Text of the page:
The Fox network appears to be taking a break from reality.
The network’s primetime schedule for the fall and next spring, released this week, contains five new dramas and two new comedies, but no new reality shows. In fact, American Idol is the only non-scripted show on the network’s regular schedule.
Fox president of entertainment Peter Liguori said in a media conference call that the lack of reality wasn’t a deliberate decision, but was the result of having several strong new scripted series.
“No conscious move away from reality. A 100 percent conscious move to put forward the best possible schedule,” Liguori said. “I have to tip my hat to the development guys for bringing forth new series that are incredibly strong.”
However, this is also the network that brought us shows like Forever Eden and Playing it Straight – then left us dangling when the shows proved not popular enough – so perhaps a reality-free fall season isn’t such a bad idea.
Liguori said Fox crafted its schedule to be balanced -- by having a mix of comedies, dramas and reality shows -- and stable. He also said the network is aiming at the 18-34 demographic (the same demographic that advertisers love).
American Idol will return next winter, and Liguori said the network will move some shows around to provide a strong lead-in to Idol.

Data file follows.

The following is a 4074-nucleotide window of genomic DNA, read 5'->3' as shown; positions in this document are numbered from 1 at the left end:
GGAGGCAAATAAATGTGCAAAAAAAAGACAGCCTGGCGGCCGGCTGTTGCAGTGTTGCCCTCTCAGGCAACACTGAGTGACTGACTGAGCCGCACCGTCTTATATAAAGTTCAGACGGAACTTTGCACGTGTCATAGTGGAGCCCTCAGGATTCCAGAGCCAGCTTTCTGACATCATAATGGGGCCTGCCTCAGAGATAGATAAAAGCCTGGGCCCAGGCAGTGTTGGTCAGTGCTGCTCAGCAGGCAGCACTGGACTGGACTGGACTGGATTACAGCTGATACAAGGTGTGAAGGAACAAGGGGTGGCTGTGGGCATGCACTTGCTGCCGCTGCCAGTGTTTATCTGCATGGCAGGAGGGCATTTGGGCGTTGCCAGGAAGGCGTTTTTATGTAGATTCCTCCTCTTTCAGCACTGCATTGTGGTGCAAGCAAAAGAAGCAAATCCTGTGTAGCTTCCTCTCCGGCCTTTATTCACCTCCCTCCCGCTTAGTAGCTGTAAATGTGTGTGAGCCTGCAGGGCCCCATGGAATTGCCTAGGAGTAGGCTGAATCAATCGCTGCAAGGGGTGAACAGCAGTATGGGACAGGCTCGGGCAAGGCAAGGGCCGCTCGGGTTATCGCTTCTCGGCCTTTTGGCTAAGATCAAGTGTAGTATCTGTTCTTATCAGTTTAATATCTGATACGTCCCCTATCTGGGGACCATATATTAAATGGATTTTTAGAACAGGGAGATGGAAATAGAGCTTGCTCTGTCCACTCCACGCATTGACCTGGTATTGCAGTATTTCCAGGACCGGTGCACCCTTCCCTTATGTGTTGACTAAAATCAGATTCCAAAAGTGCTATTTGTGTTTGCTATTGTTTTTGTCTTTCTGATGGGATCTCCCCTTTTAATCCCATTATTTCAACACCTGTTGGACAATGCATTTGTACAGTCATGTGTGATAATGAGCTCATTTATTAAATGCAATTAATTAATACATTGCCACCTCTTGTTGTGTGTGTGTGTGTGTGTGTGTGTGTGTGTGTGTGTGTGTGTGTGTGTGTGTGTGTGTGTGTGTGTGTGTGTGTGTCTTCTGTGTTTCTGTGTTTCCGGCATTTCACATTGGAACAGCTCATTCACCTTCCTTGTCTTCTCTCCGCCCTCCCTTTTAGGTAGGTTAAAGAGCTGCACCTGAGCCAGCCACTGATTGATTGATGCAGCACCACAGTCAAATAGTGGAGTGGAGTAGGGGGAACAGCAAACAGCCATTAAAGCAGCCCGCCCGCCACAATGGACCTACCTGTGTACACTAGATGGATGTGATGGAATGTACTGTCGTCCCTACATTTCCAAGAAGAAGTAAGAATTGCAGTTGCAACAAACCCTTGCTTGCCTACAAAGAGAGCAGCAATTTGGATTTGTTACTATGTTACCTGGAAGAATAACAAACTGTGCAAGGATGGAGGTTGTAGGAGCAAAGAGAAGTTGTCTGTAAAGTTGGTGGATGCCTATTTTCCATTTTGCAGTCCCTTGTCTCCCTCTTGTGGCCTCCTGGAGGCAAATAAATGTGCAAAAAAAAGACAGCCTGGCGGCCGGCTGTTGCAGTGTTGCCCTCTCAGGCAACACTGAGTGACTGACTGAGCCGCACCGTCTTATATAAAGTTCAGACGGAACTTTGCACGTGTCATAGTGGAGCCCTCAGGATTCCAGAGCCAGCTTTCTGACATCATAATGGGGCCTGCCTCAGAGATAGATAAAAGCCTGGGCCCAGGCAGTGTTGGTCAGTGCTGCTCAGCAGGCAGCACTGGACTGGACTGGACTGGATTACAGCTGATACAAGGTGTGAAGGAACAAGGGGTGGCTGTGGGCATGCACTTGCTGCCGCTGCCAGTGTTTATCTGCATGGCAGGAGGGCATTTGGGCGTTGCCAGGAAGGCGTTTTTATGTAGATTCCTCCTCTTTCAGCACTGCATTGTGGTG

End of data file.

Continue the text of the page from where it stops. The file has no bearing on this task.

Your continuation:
Liguori also said the network has new episodes of Nanny 911, The Simple Life and Trading Spouses – all shows in the reality genre – to use on a “guerilla basis” to fill in scheduling gaps.
While Fox’s fall and spring schedule has little reality, its summer schedule contains five new reality shows: Hell’s Kitchen, debuting May 30; The Inside, starting June 8; Renovate My Family on June 30; Princess of Malibu on July 10; and So You Think You Can Dance premiering July 20.
Fox is also preparing to launch a reality TV channel on cable.
On a non-reality note, Fox is moving the critically-acclaimed Arrested Development to Monday nights at 8 p.m. There were rumors the show was in danger of being axed, as it’s one of those shows the critics love and the public hasn’t quite caught on to. But Liguori said Fox is willing to give it more time to find its audience.
“It’s a really good show. We love it. We love it creatively. We think by putting it on a new time period that the show has potential for growth,” Liguori said. “The show is terrific, it’s funny, it’s unique in the marketplace."